Whence further have some men vomited forth an impiety as bad as the foregoing, and alleged that the body is not of later time than the godhead of the Word, but has always been co-eternal with it, since it is formed of the substance of wisdom.
Of the same from the same letter:—
From the interpretation of Psalm LX.
Of the same from his writings about the Holy Ghost to Amphilochius:—
He uses the phrase 'of whom' instead of 'through whom;' as when Paul says 'made of a woman.' He clearly made this distinction for us in another place where he says that the being made of the man is proper to a woman, but to a man the being made by the woman, in the words 'For as the woman is of the man so is the man by the woman.' But with the object at once of pointing out the different use of these expressions, and of correcting obiter an error of certain men who supposed the body of the Lord to be spiritual, that he may show how the God-bearing flesh was composed of human matter, he gives prominence to the more emphatic expression, for the expression 'by a woman' was in danger of suggesting that the sense of the word generation was merely in passing through, while the phrase 'of the woman' makes the common nature of the child and of the mother plain enough.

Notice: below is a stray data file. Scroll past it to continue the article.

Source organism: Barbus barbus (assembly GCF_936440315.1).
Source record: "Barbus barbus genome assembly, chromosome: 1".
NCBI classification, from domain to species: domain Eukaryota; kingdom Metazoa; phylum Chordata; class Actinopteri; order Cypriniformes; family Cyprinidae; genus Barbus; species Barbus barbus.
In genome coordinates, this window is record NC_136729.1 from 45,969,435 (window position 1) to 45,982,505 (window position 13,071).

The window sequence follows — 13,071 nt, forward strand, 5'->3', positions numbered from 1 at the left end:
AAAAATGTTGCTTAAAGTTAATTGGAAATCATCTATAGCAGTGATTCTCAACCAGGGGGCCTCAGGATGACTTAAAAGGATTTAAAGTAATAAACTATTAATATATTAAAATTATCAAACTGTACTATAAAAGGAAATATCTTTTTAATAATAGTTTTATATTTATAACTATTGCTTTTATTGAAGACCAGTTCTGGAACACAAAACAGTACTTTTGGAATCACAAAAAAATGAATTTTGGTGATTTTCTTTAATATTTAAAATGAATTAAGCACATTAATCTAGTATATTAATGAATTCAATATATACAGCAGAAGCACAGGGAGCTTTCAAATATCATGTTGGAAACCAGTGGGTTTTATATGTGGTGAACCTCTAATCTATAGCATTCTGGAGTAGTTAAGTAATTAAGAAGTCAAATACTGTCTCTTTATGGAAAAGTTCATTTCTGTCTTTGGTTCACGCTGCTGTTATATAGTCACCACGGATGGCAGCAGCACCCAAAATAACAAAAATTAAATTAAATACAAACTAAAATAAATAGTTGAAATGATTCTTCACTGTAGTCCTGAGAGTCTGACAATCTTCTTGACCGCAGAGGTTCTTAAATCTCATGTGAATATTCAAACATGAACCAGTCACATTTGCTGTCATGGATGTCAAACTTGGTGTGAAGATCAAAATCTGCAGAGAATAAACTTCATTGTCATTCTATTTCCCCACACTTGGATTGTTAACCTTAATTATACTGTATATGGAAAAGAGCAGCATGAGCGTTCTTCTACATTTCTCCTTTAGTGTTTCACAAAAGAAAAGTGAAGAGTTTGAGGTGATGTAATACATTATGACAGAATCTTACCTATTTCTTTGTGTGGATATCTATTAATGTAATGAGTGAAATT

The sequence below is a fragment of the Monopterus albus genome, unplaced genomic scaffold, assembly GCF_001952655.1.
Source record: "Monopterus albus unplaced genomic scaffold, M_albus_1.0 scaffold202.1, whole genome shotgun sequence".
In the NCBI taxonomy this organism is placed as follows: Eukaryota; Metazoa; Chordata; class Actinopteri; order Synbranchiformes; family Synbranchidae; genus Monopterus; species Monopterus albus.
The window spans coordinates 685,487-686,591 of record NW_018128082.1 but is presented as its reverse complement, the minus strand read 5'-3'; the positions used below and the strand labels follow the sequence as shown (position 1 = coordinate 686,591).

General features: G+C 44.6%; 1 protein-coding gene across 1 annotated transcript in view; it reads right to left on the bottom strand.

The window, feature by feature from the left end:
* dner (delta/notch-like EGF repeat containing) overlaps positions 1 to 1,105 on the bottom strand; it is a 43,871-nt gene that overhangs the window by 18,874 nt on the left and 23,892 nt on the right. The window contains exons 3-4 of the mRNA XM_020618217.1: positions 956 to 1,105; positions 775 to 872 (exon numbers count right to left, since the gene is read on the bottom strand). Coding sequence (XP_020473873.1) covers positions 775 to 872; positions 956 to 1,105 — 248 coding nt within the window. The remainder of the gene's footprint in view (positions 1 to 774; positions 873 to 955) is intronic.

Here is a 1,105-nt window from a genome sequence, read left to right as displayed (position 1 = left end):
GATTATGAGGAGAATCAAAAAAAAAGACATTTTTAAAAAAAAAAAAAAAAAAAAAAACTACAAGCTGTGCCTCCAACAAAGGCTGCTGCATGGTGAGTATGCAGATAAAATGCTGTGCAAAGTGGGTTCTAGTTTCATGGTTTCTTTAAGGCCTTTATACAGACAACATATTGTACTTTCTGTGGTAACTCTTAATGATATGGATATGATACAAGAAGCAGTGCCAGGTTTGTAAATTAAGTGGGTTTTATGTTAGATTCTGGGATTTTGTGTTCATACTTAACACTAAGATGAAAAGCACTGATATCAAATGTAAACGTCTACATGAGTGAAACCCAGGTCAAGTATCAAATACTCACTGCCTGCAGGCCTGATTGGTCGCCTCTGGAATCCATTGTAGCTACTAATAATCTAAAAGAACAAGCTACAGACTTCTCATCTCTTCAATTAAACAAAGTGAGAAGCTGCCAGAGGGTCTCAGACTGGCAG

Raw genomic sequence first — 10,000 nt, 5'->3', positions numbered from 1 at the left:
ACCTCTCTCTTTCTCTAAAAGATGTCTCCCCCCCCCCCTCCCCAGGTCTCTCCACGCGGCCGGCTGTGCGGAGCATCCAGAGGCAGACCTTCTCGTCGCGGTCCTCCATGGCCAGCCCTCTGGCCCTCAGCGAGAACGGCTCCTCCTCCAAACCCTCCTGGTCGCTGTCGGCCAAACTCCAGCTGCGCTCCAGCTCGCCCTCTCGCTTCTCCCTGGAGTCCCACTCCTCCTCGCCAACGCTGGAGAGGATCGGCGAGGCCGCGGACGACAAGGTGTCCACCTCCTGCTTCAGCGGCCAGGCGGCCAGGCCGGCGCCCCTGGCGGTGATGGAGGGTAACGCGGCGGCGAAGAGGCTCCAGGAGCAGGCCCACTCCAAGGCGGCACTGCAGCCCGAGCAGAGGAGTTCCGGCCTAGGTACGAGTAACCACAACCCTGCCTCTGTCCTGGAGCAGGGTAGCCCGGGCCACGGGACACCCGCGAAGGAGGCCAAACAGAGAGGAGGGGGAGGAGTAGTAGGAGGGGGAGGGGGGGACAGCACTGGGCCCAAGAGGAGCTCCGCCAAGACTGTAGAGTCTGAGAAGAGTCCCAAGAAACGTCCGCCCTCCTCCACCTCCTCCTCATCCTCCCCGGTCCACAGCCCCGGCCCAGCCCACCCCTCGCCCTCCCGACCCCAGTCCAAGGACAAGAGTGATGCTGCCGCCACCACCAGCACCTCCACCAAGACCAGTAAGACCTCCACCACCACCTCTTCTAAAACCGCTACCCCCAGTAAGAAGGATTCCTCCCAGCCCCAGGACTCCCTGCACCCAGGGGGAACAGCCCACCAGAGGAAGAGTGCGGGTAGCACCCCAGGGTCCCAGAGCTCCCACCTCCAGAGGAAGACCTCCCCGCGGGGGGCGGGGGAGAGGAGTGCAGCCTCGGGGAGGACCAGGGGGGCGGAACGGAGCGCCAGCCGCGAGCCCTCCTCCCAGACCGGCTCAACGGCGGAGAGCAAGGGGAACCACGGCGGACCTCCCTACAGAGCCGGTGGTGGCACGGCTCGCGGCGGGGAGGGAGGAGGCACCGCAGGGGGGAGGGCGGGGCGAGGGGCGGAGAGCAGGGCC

If any one says that the flesh came down from heaven, and not from this earth, and from us, let him be Anathema. For the words 'The second man is from heaven,' and 'as is the heavenly such are they also that are heavenly' and 'no man has ascended up to heaven but the son of man that came down from heaven,' and any other similar passage, must be understood to be spoken on account of the union with man, as also the statement that 'all things were made by Christ,' and that 'Christ dwells in our hearts,' must be understood not according to the sensible, but according to the intellectual conception of the Godhead, the terms being commingled together just as are the natures.